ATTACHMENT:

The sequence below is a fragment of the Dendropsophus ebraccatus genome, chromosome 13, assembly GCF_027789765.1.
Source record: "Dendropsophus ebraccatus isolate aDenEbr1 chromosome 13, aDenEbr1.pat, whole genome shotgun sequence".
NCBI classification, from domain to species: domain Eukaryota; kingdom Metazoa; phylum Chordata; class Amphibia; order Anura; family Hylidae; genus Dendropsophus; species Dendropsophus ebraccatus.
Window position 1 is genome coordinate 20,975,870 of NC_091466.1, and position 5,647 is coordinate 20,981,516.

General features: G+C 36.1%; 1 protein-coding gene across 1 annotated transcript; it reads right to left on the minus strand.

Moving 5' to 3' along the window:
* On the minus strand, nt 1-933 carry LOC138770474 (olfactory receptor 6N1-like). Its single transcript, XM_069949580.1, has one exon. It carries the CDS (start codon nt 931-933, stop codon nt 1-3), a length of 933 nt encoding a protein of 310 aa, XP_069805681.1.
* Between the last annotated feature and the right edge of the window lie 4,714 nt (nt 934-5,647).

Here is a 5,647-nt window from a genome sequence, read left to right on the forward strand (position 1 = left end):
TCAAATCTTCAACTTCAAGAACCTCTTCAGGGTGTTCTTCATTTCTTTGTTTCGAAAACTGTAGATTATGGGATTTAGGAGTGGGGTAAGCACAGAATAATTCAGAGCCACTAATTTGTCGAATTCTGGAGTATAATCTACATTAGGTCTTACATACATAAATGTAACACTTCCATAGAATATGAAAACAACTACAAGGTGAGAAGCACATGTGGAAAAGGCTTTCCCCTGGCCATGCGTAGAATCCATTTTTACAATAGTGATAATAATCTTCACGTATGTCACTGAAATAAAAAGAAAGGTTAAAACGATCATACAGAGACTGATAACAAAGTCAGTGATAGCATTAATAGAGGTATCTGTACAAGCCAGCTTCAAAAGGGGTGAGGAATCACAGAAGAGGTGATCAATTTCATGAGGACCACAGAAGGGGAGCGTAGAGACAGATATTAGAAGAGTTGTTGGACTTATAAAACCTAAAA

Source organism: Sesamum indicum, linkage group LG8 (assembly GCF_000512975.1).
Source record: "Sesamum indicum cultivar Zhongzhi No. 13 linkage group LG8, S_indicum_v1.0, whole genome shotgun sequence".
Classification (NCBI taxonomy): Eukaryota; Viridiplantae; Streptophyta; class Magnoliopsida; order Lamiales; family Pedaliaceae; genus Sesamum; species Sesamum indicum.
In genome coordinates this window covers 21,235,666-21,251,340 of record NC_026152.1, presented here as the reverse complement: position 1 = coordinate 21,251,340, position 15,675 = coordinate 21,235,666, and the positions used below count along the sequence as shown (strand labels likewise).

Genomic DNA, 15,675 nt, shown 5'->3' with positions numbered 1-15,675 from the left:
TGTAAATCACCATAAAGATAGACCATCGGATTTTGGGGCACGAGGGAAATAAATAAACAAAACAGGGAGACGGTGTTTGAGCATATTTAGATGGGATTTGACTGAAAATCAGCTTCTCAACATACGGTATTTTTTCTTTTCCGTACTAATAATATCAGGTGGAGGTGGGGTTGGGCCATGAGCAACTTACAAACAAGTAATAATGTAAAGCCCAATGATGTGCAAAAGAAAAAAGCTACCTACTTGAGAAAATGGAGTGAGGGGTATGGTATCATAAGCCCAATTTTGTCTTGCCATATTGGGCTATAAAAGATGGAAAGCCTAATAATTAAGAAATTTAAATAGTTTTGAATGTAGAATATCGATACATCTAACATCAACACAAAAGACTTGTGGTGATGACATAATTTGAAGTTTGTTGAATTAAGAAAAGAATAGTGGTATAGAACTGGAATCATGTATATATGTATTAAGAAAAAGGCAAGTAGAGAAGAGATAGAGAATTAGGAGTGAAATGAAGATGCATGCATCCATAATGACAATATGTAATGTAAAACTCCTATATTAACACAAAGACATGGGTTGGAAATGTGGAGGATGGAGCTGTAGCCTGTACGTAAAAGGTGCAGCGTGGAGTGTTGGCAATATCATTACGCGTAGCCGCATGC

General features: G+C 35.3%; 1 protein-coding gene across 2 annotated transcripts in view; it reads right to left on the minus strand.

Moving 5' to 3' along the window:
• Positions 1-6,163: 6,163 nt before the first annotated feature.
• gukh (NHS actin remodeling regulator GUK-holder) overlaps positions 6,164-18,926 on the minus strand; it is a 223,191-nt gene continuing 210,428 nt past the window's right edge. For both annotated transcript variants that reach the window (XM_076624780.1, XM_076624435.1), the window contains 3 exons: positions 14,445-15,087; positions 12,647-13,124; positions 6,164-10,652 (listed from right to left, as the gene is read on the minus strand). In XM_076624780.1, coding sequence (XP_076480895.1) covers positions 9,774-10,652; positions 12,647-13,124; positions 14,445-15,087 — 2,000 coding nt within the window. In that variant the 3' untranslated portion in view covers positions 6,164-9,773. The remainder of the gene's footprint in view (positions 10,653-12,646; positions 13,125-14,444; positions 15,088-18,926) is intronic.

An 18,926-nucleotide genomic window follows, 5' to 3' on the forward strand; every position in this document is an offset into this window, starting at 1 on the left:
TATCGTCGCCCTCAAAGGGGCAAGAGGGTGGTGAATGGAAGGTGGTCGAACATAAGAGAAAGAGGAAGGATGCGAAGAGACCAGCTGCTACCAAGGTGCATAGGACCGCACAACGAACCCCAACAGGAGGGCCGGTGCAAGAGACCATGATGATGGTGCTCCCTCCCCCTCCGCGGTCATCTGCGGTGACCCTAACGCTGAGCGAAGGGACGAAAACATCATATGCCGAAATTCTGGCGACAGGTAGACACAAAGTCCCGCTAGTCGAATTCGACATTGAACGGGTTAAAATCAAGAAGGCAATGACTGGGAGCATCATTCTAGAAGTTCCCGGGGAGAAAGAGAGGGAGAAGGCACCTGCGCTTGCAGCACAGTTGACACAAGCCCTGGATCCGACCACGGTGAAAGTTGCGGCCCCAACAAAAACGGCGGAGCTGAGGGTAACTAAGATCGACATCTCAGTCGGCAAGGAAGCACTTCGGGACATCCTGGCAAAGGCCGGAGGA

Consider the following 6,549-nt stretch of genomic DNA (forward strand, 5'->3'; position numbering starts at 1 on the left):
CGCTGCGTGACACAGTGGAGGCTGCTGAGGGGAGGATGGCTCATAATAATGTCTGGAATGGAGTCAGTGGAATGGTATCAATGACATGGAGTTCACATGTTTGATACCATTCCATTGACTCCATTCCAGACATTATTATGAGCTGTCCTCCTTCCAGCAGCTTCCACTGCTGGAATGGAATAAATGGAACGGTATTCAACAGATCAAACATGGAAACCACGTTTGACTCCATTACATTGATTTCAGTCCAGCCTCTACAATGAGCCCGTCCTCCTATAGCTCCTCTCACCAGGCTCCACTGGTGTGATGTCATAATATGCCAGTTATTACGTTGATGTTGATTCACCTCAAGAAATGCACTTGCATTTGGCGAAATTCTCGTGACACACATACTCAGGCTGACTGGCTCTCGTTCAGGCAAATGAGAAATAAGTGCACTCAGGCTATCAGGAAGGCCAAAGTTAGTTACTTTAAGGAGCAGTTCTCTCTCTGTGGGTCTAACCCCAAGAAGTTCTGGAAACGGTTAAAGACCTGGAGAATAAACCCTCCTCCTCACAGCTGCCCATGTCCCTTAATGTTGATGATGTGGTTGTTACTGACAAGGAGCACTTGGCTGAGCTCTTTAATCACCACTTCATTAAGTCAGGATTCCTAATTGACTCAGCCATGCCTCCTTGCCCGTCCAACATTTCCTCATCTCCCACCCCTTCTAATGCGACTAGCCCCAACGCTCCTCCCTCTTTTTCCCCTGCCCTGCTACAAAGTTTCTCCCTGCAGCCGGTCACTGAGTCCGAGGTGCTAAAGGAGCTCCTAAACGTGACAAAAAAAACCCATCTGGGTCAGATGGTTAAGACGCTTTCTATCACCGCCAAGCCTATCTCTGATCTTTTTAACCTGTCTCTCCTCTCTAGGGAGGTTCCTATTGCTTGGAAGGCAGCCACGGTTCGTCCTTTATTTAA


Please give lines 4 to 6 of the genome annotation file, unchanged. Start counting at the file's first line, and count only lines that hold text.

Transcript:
Window position 1 is genome coordinate 20,975,870 of NC_091466.1, and position 5,647 is coordinate 20,981,516.

General features: G+C 36.1%; 1 protein-coding gene across 1 annotated transcript; it reads right to left on the minus strand.

Moving 5' to 3' along the window: